But the cornerstone of coherence is the experience of being a unified whole in our own right as individuals. This is a potential available to us as human beings because we have two aspects to our identity. We have an inner self, and a personality self. And in this book I want to show how it is the meaningful relationship between these two aspects that opens the space of coherence in us, with its percolating lift of relief and perspective, which then leads to coherence in how we think and what we create.
The modern west mostly ignores the presence of our inner self, so that its potential lurks like the proverbial elephant in the room that no one talks about. Only this elephant is not just in a room, it is in the entire social and cultural world we inhabit. Alan Watts described this syndrome as a taboo:
"The most strongly enforced of all known taboos is the taboo against knowing or what you really are ..”
from ‘The Book on the Taboo Against Knowing Who You Are’
To acknowledge the inner self goes against a prevailing orthodoxy that takes its cue from scientific reductionism which sees the world as material only, including human beings. According to this view, our minds, emotions and personalities are just electrical firings in the brain cells. Scientific reductionism has coalesced out of interpretations of the theory of evolution, psychology and genetics. The end result is the notion that we, like the rest of the flora and fauna, are biological survival mechanisms, driven by the imperative of genes that want to reproduce themselves.
But this interpretation of the life-sciences has not kept pace with the discoveries of quantum physics which showed, over a hundred years ago, that matter is not simply material because at the sub-atomic level particles appear to be temporary energy waves appearing and disappearing out of a vast ocean of deeper energy. Therefore the advance guard of science, which is physics, tells us that something else is in the mix, and that all of matter is interwoven with an energetic or non-material aspect. And on this basis alone, the scientific reductionist approach is incoherent because it is not logically consistent with the findings of physics.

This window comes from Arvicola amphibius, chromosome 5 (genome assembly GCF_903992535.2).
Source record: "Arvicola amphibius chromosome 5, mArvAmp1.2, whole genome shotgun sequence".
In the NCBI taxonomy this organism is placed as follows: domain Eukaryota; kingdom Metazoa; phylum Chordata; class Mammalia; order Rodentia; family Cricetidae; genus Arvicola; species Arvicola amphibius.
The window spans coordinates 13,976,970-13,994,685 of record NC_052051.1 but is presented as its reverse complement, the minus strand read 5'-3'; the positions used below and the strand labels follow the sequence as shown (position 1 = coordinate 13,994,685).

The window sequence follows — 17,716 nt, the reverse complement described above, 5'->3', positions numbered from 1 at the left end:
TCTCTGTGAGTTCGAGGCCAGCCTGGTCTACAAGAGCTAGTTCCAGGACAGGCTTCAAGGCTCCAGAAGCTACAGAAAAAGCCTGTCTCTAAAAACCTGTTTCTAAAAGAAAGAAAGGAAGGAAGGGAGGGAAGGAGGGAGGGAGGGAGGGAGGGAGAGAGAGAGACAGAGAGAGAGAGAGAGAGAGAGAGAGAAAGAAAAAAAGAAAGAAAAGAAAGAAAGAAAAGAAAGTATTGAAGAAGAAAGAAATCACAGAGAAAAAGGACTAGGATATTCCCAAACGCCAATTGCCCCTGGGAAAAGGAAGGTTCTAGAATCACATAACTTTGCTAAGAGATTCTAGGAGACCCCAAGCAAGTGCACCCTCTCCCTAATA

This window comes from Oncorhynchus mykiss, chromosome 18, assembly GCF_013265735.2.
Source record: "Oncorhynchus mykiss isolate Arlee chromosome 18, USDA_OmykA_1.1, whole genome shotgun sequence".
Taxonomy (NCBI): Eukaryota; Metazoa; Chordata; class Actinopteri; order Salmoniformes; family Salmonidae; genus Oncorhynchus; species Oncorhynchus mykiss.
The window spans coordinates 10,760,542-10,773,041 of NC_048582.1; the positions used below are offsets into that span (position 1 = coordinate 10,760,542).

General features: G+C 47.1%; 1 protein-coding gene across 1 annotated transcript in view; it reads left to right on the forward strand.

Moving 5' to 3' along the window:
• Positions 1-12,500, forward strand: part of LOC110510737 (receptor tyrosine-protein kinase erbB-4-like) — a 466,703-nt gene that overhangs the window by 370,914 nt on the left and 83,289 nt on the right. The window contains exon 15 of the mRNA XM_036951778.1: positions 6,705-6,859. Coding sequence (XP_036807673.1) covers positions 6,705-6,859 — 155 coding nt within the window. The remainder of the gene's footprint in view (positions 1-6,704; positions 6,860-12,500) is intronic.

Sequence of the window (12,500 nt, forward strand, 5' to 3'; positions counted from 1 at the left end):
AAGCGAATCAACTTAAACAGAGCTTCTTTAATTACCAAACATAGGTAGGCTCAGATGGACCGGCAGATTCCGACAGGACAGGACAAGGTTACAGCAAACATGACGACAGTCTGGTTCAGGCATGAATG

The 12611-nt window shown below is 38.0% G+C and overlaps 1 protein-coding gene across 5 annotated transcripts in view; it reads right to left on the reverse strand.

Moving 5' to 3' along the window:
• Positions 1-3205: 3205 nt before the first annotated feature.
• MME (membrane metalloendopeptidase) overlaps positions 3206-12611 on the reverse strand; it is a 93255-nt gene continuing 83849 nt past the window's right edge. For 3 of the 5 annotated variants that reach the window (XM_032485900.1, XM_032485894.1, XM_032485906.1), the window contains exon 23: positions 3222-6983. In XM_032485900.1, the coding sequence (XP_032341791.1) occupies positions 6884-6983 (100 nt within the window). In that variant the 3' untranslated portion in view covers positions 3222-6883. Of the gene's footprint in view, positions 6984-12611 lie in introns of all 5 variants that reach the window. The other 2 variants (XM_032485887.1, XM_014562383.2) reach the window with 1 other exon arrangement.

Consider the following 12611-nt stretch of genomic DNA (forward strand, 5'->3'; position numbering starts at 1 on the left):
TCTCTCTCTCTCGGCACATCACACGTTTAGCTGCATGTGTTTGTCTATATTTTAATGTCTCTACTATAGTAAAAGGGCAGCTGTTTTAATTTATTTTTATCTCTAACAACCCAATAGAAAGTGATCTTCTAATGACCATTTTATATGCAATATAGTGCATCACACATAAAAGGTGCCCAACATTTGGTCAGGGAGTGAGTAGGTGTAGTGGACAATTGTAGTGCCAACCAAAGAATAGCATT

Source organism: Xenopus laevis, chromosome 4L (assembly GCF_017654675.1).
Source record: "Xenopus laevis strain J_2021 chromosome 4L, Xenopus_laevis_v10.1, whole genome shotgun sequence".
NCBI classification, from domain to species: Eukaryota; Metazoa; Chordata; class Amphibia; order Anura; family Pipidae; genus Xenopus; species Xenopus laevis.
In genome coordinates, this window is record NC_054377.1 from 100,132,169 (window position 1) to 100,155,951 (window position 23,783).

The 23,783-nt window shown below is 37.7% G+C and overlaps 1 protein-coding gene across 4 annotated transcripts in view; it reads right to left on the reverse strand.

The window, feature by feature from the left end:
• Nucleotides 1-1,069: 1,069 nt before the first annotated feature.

In my own experience, the existence of a deeper aspect of myself has always been obvious, and characterizing humans as highly complex biological survival systems seems a bizarrely narrow view. But more importantly, I believe that because this view is incoherent, it leads to incoherence in our thought and actions both as individuals and as a society. This is because it conditions us to think of ourselves as what I term the personality self only, defined by the sum total of the nature and nurture elements allotted to us. As a result, we mostly override the presence of our inner self, discount its promptings and thereby drain life of its deeper meaning.